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Icebergs, Lakes, Sand?

 

 

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Cinda Jones in all of her glory.

It was ice cream time. I had been stalking a cone of ice cream from the General Store for two weeks now. Every time I had tried to get ice cream they had been closed or I had been working. It just wasn’t happening. But not today. Today I knew their hours and I was ready.

We loaded the pups and set off for an ice cream sundae Sunday.

Or not.

The truck wouldn’t start.

Thankfully, I had 5 gallons of gas in a can that I had thrown in the back of the truck (I had already pumped the can full twice that day: once before trying to leave, then I had emptied it into the truck in our driveway when she wouldn’t start, then I had gone through the rigmarole to fill it all over again.

Unfortunately, this time it wasn’t gas.

The battery was dead.

Thankfully, I remembered that The Chief had told me he had put jumper cables in the truck.

Unfortunately, there wasn’t a soul around except for us. The wedding party had left, no one was there and we wanted to solve this via the ladies, not just by calling our boyfriends for help.

Thankfully, we remembered that our other girlfriend was in the Hill Town that day. I called her. My phone wouldn’t work. It rang and picked up but I couldn’t hear a thing. Thankfully, my girlfriend’s phone did work and she was able to get a hold of her. She said she’d be happy to but that she was almost out of gas and wasn’t sure she could make it home if she also came to get us.

Problem solved. We had 5 gallons of gas for trade.

She was on her way.

A little while and some trail mix later and she arrived to save the day. We all laughed realizing that we three approached the task differently, but too many cooks in the kitchen worked out just fine and a few minutes later the truck was purring again. We filled her tank with a couple of gallons and thanked her.

 

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Notice that the lights are on? Yup, me too. I’m still new to the truck and, well, I forgot they were on.

 

She had to leave then and so we continued on our way back to town with just enough time to make it to yoga class (yoga class in the woods?! I know. Pretty amazing). By now our ice cream dreams were in the past. Another day.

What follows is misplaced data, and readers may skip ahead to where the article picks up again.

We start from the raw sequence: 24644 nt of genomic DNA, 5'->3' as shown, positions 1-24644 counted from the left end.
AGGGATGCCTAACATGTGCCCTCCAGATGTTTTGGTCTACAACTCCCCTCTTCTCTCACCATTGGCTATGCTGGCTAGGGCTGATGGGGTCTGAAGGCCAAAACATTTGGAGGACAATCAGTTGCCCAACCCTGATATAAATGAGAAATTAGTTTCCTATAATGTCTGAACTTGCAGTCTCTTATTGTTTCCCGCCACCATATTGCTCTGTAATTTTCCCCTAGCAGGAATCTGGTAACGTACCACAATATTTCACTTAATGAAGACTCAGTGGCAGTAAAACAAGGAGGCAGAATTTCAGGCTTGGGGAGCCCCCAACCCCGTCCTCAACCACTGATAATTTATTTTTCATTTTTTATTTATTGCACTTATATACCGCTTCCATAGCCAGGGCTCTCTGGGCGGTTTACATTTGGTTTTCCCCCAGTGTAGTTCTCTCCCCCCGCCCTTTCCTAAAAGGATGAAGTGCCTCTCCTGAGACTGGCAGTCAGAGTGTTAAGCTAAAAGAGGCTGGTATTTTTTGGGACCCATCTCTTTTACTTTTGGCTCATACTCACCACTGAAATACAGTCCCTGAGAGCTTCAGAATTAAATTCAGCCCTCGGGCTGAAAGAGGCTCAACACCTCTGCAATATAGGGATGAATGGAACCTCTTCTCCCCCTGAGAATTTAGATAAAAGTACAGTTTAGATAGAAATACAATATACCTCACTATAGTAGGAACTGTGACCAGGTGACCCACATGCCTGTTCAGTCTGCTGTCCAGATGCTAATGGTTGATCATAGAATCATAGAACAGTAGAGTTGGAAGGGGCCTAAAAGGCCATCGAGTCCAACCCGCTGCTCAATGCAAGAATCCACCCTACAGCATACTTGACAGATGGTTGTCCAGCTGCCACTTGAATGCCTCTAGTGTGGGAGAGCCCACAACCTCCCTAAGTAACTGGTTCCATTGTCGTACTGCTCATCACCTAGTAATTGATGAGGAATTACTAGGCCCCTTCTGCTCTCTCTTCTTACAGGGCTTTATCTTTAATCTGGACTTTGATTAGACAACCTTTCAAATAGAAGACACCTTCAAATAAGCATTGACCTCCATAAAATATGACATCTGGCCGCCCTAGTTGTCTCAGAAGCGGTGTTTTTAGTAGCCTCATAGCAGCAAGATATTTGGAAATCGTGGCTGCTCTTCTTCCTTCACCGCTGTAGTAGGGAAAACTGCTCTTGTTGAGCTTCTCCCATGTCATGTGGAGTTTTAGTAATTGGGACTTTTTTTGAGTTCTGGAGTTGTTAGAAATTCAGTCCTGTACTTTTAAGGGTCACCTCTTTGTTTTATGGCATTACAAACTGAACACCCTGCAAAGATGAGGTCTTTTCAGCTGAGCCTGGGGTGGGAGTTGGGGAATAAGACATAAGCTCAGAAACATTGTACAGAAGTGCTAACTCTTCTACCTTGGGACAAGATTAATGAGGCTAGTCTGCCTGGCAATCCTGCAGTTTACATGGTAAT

We parked and walked into the old cabin where yoga was being held. We arrived to the welcoming smiles of other girlfriends. A big bellied stove in the middle of the room took the chill off until the motions could warm us on their own. It was beautiful and exactly what I needed and suddenly two hours had flown by.

By the end, the hike and the yoga had started setting in and a serious tiredness was taking hold of me. There was live music in town that night at The Restaurant and as we drove by the glow of the place was as inviting as could be but I was done for the day. I hugged my girlfriend and thanked her for the day, for inviting me to go to yoga with her (something I always mean to do but rarely make it to), for getting lost in the wilderness with me and for brightening my day. We had brightened it for one another and a new closeness was born.

I slowly made my way home. The dogs were pooped and sprawled out in the backseat. I puttered towards the bridge when I saw a flash out of the corner of my eye. I stopped the car.

Fireworks.

I drove to the middle of the bridge and put the truck into park and sat watching my own private show of the lights.

It’s a pretty special thing to start a day with a looming gloom only to end it with an impromptu fireworks show and fill it with every sort of soul warming goodness in between. That’s the magic of this place.

I made my way home that night feeling happy and fulfilled. I had nurtured a friendship, cared for myself, adventured and been awed, all in one day. I arrived home (after stopping to give The Chief a kiss and say goodbyes to friends until next year at a BBQ in our neighborhood) tired in the best of ways and happy in the most important of ways and the only thing I could think to myself over and over was:

today was a good day.

 

And it was.

 

 

A Wind Event

Of all the elements, I have to say that the wind is my least favorite, especially to be exposed to. Indoors, watching the wind blow through the trees, listening to the creaks and bends of trees in a storm, that’s one thing.  It feels chaotic but inside I’m relatively protected. But being outside in the middle of a windstorm? No, thank you.

Wind has always made me feel hectic and off kilter, as if my body and mind can’t quite seem to make the handshake on how to interact. I feel discombobulated, irritated and overall just “a little off”.

The winds started a week from last Saturday. It was “Prom” in town, a yearly event with a theme and a King and a Queen and a whole mess of mainly locals boisterously celebrating the nearing close of the Summer. As we walked into the mayhem the wind picked up. It was a warm wind, a “Witches Wind” and it laid way for a strange feel to the night.

In the morning the winds hadn’t ceased but their warmth had retreated and their ferocity increased. The day was blustery and ominous.

The next day they were at their peak. From inside our cabin I could hear trees being pushed past their creaking point. They were being overpowered by the wind. Almost every time I walked outside I would hear a tree fall, crashing through its comrades and eventually down to the ground.